RR1175: Underground storage of explosives in mines: modelling blast effects
The Explosives Regulations, 2014, set out the requirements for the safety of permanent stores of explosives at mines in Great Britain. Dutyholders must take appropriate measures to: prevent fire or explosions, limit their extent, and protect people. Measures include ensuring appropriate separation distances between the explosives storage and workers and people living in the area. HSE licenses the storage. Appropriate separation distances are well characterised for above ground storage and all licences to date (2022) are of this type. There is interest from the industry in using permanent stores of explosives underground at mines. However, to date appropriate separation distances have not been established. The main hazards from a potential explosion are the effects of the blast both within and outside the mine tunnel network. To determine appropriate separation distances, it is important to estimate the potential blast overpressure at sensitive locations. This report describes a mathematical model that estimates the propagation of a blast wave in rough-walled tunnel sections. The research to develop the model considered scientific understanding of blast propagation, and existing experimental data. The research identified that blast winds in tunnels may last far longer than those above ground. The model allows for varying diameters and surface roughness for the tunnel sections. HSE is using the model to inform decisions on appropriate separation distances for permanent explosives stores underground at mines. The model will be of interest to dutyholders applying for a licence.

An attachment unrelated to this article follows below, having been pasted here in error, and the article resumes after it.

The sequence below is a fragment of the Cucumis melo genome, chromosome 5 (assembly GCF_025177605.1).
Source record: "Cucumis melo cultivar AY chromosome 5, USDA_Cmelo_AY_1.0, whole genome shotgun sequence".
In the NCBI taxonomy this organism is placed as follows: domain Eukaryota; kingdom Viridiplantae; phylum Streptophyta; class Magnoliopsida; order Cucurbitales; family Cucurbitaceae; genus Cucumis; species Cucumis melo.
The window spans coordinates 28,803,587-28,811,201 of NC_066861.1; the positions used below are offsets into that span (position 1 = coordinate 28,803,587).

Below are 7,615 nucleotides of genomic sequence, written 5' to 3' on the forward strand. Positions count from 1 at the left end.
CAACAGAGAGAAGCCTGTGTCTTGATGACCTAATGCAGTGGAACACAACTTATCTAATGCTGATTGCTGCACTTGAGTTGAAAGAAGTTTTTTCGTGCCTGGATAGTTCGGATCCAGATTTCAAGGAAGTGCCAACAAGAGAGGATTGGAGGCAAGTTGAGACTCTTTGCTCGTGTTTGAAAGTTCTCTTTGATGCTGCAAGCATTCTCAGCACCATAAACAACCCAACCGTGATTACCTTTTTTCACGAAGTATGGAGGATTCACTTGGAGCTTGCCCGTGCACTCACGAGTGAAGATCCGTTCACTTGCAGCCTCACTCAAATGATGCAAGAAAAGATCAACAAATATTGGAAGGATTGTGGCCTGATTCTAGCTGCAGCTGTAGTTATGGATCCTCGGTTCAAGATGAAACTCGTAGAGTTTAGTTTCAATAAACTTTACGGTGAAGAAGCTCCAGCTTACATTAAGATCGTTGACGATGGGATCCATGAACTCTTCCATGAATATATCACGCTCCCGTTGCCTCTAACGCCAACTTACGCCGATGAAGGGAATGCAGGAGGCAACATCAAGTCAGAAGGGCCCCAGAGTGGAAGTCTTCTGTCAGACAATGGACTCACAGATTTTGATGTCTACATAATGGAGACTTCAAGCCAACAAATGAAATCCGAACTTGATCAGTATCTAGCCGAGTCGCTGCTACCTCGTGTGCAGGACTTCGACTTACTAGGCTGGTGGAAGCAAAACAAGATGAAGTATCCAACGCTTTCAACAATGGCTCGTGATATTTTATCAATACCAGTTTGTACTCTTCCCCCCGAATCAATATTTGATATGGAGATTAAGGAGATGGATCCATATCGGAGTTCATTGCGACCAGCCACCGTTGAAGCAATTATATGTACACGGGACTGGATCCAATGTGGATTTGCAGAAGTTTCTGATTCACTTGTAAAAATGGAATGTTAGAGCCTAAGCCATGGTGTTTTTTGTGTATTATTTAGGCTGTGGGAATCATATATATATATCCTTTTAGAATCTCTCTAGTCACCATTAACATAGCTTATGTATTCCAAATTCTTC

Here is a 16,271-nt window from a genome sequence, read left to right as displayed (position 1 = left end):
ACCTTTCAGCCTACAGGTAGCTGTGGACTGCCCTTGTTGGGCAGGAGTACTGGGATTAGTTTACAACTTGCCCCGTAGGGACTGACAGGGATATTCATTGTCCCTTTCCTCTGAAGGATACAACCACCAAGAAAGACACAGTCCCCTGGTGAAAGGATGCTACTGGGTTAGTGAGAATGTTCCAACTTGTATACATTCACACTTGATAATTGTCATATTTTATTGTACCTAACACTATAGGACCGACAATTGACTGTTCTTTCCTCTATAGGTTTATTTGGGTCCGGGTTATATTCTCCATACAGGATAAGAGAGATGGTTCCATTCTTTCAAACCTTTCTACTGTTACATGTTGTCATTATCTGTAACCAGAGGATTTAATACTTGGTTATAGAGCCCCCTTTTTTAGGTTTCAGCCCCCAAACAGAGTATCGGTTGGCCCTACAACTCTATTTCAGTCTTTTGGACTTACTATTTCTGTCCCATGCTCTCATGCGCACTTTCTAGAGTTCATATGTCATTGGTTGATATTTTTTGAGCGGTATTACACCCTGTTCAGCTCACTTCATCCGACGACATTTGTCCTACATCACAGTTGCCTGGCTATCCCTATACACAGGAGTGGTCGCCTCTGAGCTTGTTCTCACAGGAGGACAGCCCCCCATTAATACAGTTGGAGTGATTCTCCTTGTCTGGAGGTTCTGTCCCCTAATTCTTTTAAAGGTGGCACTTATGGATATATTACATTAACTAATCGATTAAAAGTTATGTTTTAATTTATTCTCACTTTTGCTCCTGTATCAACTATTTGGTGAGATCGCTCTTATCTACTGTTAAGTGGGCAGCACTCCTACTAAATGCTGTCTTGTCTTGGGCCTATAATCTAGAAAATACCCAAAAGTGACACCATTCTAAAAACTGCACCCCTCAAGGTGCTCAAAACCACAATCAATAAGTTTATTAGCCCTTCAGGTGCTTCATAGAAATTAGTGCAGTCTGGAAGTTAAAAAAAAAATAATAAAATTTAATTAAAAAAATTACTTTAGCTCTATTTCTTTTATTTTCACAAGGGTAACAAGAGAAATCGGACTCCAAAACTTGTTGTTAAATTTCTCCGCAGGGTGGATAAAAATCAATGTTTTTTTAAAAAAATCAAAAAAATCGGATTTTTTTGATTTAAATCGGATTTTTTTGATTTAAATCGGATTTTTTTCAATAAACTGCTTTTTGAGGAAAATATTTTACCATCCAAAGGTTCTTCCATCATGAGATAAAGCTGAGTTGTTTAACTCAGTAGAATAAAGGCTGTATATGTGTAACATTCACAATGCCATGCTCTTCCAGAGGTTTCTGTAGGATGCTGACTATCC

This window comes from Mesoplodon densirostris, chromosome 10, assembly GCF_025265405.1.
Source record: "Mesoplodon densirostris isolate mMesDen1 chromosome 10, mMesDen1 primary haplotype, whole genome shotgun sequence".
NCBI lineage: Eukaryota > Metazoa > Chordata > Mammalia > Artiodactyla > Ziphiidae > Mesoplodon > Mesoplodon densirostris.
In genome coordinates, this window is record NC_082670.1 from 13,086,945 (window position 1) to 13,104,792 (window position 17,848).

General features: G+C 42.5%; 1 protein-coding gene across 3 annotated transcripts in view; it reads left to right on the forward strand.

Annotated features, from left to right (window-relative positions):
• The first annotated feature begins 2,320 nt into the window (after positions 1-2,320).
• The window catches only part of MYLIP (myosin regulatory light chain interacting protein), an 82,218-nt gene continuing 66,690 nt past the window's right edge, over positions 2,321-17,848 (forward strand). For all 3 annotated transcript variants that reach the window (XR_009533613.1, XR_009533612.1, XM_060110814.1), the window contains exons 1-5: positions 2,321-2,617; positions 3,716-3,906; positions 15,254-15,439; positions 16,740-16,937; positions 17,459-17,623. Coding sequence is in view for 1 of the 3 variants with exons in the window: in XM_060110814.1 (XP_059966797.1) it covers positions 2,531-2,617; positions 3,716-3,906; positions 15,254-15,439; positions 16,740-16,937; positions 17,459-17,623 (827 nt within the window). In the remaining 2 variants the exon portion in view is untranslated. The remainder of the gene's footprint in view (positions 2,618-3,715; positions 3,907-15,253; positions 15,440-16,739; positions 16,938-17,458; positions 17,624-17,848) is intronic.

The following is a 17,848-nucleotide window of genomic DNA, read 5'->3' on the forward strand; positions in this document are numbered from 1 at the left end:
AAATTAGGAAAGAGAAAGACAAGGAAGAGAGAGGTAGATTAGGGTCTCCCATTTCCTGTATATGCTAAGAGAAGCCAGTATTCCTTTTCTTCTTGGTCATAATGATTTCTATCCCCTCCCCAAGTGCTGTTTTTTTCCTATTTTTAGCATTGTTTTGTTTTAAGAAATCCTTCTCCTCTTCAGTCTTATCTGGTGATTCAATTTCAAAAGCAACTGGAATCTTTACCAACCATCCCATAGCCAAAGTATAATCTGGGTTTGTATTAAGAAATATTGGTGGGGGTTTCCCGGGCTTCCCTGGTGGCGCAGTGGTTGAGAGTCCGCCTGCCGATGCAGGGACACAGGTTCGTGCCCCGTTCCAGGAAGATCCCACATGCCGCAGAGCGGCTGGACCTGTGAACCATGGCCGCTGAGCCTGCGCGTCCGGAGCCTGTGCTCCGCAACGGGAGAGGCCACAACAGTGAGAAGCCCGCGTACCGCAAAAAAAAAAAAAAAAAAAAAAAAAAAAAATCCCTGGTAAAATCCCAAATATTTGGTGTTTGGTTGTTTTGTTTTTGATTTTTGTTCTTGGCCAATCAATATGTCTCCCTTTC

This report and the work it describes were funded by the Health and Safety Executive. Its contents, including any opinions and/or conclusions expressed, are those of the authors alone and do not necessarily reflect HSE policy.
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